Katrin Fleischer

Making a real difference for patients

Meet Katrin Fleischer

International Project Lead

I am a biologist by training and completed my Ph.D. in 2004. Up to that time I was a successful research scientist. I felt, however, this not to be the field I wanted to be working in for the rest of my life. I am a generalist, not a specialist. I understood different disciplines on a high level, liked working in teams and felt that I had a talent for bringing different disciplines together, finding compromises and building bridges.

When I started my postdoctoral fellowship at Sanofi-Aventis, I learned about the variety of opportunities in the pharmaceutical industry outside research and applied it to respective job offers at different companies. Unfortunately, no company was willing to hire me outside my expertise – research. Grünenthal did. They gave it a try and hired me for a job as regulatory affairs manager even though I had no dedicated experience in that field.

At Grünenthal I started on a supporting position in the lifecycle management group within Regulatory Affairs. Soon, my line managers noticed the fast development and handed me more responsibility. In less than two years I was offered the opportunity to switch to the development group in Regulatory Affairs. There, I led in the team responsible for the development of Tapentadol (Palexia®), the priority 1 development in Grünenthal at that time. I was responsible for the submission of the European marketing authorization application of Tapentadol. It was the biggest submission for Grünenthal in a decade; it was a huge dossier, as at that time still paper copies were required, a logistical challenge.

“There is room at Grünenthal for personal development beyond regular pathways.”

Katrin Fleischer, Ph.D.

International Project Leader

I often had to deal with challenges. As an example, in March 2010, when a dedicated date was agreed upon with the authorities for submission of the final response documents, the Icelandic volcano Eyjafjallajökull erupted and thereby disrupted all air traffic across northern Europe. The dossiers were already on their way to the authorities but then got stuck at different airports. In order to keep to the agreed-upon timelines and maintain our slot available with the authorities, we had to print all dossiers again and send them via ships and trucks. This was only possible because of our team’s “we-can-do mentality” who gave everything possible to reach our goal. Even people who were not part of the core team jumped-in and helped.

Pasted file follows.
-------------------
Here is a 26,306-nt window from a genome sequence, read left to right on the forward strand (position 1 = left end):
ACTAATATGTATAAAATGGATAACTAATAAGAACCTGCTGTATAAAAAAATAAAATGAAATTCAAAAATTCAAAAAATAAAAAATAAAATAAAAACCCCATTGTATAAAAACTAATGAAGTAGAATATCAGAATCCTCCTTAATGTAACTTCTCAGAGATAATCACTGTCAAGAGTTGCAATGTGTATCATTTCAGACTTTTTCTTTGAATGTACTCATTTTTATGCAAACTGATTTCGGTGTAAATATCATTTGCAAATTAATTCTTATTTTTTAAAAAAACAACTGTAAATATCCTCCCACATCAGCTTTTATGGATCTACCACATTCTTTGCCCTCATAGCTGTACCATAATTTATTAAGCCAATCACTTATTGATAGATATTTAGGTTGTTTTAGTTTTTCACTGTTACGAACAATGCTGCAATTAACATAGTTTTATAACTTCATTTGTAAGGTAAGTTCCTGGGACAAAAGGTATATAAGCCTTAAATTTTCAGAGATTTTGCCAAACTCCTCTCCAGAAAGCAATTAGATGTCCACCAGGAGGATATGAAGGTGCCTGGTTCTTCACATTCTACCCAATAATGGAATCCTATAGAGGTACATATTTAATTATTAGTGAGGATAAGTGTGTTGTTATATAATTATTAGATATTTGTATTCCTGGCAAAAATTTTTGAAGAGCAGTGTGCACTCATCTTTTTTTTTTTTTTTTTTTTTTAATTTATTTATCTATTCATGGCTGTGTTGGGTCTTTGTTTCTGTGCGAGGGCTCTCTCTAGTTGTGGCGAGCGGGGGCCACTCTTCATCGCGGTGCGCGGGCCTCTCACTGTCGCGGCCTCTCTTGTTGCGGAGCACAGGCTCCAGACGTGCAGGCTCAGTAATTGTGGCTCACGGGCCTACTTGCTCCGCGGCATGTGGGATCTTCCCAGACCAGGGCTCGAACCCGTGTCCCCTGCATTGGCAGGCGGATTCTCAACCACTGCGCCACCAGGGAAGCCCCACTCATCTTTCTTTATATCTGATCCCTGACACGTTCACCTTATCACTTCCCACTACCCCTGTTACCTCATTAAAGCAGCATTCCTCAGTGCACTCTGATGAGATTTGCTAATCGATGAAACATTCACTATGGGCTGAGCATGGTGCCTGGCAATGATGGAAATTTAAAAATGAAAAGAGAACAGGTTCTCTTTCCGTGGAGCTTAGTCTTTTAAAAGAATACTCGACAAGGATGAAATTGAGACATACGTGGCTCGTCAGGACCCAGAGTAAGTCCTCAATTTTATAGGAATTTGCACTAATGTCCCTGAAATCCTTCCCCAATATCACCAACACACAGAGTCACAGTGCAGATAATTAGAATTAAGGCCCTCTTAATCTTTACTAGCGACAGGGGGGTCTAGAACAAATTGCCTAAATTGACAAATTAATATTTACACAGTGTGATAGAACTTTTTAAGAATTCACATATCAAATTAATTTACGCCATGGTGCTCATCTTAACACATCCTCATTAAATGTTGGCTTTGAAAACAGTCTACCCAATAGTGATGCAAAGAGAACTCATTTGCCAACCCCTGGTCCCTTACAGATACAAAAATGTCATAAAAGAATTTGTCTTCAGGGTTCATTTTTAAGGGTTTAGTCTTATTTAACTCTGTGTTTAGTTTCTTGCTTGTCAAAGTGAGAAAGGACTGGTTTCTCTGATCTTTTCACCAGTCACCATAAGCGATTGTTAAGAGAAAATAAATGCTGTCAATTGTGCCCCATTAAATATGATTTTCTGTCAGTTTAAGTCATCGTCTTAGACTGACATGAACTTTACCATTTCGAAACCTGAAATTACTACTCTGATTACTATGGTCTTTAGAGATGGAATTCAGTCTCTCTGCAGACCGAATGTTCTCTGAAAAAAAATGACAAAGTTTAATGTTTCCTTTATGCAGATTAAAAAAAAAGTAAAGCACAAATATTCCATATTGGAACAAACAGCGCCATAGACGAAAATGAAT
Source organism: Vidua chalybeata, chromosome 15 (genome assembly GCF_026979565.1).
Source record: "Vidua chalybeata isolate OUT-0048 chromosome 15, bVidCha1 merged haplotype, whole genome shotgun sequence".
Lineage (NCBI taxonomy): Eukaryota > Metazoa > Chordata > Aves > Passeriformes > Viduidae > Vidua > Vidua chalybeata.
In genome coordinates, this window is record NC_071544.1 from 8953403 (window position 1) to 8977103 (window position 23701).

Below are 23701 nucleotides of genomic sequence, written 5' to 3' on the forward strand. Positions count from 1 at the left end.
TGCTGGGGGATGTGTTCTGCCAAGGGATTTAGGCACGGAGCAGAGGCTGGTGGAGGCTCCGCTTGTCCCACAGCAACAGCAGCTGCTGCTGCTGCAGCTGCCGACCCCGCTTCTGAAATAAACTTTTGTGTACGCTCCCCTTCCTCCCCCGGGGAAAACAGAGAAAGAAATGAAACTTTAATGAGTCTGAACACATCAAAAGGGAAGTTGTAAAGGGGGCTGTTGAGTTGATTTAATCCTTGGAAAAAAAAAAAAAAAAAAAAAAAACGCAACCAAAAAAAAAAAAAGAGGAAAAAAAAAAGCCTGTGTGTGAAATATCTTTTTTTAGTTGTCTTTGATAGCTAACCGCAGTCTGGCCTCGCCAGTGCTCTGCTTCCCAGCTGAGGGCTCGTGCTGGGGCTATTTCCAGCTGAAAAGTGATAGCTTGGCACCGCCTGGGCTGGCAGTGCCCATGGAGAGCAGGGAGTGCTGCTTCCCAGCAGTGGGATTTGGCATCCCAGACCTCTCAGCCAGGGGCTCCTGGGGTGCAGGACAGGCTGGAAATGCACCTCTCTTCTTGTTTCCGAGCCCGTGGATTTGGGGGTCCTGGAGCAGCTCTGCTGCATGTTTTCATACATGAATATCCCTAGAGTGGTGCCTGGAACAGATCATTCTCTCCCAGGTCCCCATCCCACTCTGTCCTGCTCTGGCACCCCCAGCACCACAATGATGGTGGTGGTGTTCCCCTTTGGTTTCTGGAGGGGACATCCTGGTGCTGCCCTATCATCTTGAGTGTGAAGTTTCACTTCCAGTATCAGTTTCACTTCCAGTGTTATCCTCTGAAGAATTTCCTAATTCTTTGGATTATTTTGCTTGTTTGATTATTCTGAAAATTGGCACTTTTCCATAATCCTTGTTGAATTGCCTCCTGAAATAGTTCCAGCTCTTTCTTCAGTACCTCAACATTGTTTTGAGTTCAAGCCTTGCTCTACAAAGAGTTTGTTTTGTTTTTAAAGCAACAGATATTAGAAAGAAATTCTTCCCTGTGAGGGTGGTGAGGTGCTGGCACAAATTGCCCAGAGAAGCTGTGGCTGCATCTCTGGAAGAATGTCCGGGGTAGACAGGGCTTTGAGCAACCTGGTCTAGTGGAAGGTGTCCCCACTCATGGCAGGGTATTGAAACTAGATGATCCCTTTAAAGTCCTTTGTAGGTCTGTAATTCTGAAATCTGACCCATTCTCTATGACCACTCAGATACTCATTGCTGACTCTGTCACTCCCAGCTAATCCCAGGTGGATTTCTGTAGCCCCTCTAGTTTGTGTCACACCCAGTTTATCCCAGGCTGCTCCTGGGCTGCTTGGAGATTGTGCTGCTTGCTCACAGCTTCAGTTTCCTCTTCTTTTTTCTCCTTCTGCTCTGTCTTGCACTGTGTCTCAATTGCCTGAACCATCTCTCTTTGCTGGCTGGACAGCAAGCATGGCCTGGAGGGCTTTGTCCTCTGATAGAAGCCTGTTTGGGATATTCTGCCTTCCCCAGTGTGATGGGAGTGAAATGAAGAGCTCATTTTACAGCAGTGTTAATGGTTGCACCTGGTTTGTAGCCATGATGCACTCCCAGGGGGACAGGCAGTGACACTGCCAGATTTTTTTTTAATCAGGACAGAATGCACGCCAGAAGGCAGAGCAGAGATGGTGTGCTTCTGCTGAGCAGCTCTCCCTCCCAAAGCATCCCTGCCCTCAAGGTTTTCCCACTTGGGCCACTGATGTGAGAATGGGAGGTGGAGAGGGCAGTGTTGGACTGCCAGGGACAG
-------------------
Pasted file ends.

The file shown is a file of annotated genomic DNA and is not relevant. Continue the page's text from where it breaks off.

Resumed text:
Another interesting highlight of my career was the European scheduling of Tapentadol. Tapentadol was the first new chemical entity with narcotic properties that entered the European market. Grünenthal recognized its responsibility as a pharmaceutical company to ensure that adequate control measures for this substance were in place. We proactively sought the discussion with the relevant authorities. I was leading these discussions at the time. Many authorities were not prepared to initiate appropriate control as a proactive measure; in many countries drugs only get scheduled after a problem with abuse has occurred and not proactively prior to an abuse problem. Our discussions even led to changes in law in some countries to enable proactive control measures and also to pave the way for tracking substances at other companies. It was a very interesting challenge and pioneer work for us as a company but also for the authorities.

A few years later, after many other interesting projects within Regulatory Affairs, I gave birth to my son. After a year of maternity leave I re-started my career in Regulatory Affairs. Grünenthal supported my coming back to work by providing a place for my son in the Grünenthal kindergarten close to the Grünenthal campus and my office.

Soon after my return from maternity leave, I felt that it was time to broaden my horizons. I was offered the opportunity to change into another position of responsibility (again without dedicated job experience in this specific job). As an international project leader, I am now leading a team of persons from different disciplines (including Regulatory Affairs) that is responsible for the development of one of our most important compounds. The development is targeting patients with a very severe and rare disease. Being part of a team that will hopefully bring an effective treatment to patients with a high, unmet medical needs is very rewarding. It is really great that I have the possibility do this responsible job part time, allowing for the right balance between my career and my family life.